As a senior level IT specialist in the energy industry for 11 years for a large engineering firm in Calgary, Brian Prigotzke thought he was safe from the chopping block. He quickly found out that even seasoned veterans are also vulnerable to cuts.
“All of a sudden they pulled 50 of us into the boardroom and told us we were being let go that moment,” he recalls. “I felt disheartened that the company was willing to let us all go because they were moved everything to Malaysia for cheaper labour. That part hurt.”
After the initial shock passed, he saw an opportunity—and a challenge, to expand his horizons. With over 25 years’ experience in IT including banking in Regina, he moved to Calgary in 2000 to seek change in the oil patch.
“I’ve been working in ERP (Enterprise Resource Planning) and data infrastructure, but I’ve also become a bit of a generalist,” he says. “Literally the first thing I was get a hold of the large contingency of colleagues via LinkedIn.”
At first, he thought he would be snapped up quickly—moving laterally somewhere in the city for the same wage, benefits and perks.
“I didn’t realize how bad it was for a non-employee to find something. As soon as I saw that people weren’t hiring, period, I had to figure out how I can get along as far as dollars I need. As long as the work is in the realm that I am capable of, I am happy to take contracts. I didn’t care if it was short or long term. I just wanted to be working again instead of sitting on a package. It’s not in my DNA.”
Prigotzke turned to recruitment experts as part of his fan out, including Debbie Carson, a senior recruiter and trainer at Bowen Workforce Hiring. She reviewed his resume, gave him some tips and also invited him to attend of the agency’s free courses on job search methods.
Using her techniques, combined with his own gumption and willingness to change, he applied for several contract positions, landing one with a mid-sized natural gas company. Looking back, he says the experience helped him see where he was stuck at a personal development level.
“This contract gives me interesting work right up front. It changes all the time. As a full time employee I found I was getting into a rut, not having exposure to many things. As a contractor, you come up to speed real quick and see the gains of what you have done quickly. Then you get to do it again. Everything is new that I’m tackling. I’m finding I’m waking up before my alarm.”
Meanwhile, several of Prigotzke’s peers are still on the bench waiting for their chance. Another harsh reality. He’s trying to stay confident for them too, offering advice on how he got back in the game so quickly. He says specialists that have gotten themselves into being a one trick pony are going to have the hardest time.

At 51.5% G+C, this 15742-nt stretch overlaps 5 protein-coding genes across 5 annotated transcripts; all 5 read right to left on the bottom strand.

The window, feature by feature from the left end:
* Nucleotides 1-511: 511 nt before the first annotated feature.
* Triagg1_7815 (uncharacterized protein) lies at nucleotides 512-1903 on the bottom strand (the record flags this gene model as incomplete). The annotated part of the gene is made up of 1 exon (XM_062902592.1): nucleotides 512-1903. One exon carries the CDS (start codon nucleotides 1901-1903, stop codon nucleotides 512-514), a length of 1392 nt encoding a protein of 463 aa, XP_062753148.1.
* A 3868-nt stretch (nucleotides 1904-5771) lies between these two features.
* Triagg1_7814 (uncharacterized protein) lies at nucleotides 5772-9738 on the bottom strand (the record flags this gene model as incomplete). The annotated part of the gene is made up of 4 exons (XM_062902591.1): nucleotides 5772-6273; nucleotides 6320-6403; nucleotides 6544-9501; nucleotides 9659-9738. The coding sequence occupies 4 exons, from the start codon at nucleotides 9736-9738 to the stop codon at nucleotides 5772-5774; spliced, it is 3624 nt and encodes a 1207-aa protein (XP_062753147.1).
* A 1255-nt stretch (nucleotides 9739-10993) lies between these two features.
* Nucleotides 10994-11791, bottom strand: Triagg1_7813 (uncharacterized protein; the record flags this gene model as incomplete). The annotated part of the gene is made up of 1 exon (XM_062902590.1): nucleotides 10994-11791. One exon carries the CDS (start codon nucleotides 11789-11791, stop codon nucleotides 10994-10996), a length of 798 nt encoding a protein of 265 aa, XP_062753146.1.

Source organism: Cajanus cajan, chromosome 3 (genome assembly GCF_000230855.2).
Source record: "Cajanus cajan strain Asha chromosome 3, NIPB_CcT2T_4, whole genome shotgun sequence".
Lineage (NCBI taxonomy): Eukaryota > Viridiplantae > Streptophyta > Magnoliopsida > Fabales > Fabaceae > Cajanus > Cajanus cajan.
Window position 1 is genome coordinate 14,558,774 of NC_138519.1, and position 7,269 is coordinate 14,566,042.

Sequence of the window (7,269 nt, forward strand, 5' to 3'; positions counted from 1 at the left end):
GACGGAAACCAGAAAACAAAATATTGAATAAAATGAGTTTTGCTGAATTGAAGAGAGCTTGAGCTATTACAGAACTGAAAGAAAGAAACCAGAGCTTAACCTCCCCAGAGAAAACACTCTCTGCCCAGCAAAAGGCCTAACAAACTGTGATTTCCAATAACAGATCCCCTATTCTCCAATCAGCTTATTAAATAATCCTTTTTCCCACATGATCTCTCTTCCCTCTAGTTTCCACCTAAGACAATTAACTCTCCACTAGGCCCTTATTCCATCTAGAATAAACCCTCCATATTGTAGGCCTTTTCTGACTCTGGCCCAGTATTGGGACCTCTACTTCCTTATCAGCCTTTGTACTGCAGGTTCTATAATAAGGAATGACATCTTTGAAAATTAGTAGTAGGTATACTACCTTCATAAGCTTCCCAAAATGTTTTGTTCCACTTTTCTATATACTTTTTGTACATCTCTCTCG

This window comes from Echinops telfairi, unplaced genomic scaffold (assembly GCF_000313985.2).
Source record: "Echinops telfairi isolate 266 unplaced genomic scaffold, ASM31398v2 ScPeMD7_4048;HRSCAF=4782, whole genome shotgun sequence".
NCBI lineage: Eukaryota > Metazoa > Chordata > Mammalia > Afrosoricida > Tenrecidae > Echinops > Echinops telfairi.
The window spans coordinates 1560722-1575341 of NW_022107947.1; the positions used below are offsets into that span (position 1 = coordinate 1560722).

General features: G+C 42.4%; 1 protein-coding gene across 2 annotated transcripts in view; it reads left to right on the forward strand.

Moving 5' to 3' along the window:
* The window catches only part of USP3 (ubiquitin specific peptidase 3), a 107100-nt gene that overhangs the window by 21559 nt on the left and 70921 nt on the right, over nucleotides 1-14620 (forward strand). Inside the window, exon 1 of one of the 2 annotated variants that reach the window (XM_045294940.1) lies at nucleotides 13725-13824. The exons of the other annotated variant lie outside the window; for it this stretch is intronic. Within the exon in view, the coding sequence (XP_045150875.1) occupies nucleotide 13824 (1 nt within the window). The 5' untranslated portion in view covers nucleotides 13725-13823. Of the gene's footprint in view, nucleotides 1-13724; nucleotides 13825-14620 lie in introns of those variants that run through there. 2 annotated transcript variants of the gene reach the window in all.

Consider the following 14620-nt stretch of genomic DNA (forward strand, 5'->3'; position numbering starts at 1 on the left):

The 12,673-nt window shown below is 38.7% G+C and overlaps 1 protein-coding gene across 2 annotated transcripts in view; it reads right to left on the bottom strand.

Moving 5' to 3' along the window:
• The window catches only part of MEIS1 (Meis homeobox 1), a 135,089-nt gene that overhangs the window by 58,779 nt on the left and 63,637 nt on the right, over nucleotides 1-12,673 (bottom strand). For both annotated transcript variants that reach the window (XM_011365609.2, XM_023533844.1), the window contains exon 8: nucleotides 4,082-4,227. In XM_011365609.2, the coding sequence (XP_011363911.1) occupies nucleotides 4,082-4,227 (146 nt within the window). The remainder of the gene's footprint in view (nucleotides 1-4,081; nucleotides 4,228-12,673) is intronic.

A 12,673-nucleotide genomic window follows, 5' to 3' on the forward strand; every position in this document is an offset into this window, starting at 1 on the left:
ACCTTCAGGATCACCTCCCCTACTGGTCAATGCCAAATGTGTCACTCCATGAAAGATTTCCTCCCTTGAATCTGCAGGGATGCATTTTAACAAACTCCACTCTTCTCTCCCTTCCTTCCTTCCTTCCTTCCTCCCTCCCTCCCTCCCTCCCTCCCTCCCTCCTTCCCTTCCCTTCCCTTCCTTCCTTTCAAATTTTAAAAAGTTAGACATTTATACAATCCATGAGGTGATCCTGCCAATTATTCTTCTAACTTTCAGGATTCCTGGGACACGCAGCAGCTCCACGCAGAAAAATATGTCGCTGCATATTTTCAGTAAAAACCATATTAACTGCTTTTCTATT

“A lot of them haven’t come to the realization yet and some are reluctant,” he says. “I’ve got one fellow who is sticking to his guns and only wants a job at the rate he is used to getting. I have told guys like him to figure out what minimum you need to live on and market yourself at all different levels. I found a bottom, I had an ideal, I can pay the bills and keep the lights on at home.”
FLEXIBLE CANDIDATES NEED APPLY
Carson says she has talked with hundreds of people who have the same story as Prigotzke. The chasm between getting hired and staying on unemployment, however, is widened by those expecting the same results in a job search that they had before.”
“Candidates need to be creative,” she says. “Permanent positions are now being reallocated to contract workers, so roles are being split up in to shifts, salary expectations are being re-evaluated. They are looking to build out their teams but they are really wanting candidates that can offer more than just the job description.”
Fears are still persistent—it’s only natural she says. But there is a sense of fatigue of the roller coaster ride that the energy sector provides.
“Candidates are telling me that in terms of ideas and fears, a lot of them are trying to get out of oil and gas and moving away,” Carson states. “It’s not always an easy time to switch industries, because potential hiring managers feel they will jump ship. At our Job Club, coaching sessions help them handle the endless loop of the energy industry.”
The good news, she says, is that hiring managers are also opening their minds to possibilities.
“Companies are basically in a tough market and they are looking for positions that they rely upon on a regular basis, financial and project managers, analysist, marketing, sales and IT. Then you can even get more granular—transport, warehousing, telecommunications utilities, insurance, health services, retail—there still is a lot going on.”
Specialists are still needed, but companies are benefiting more from the generalists who can pitch in. The trend now is to look for people with experience in process or increase in efficiency, managing spending and innovation.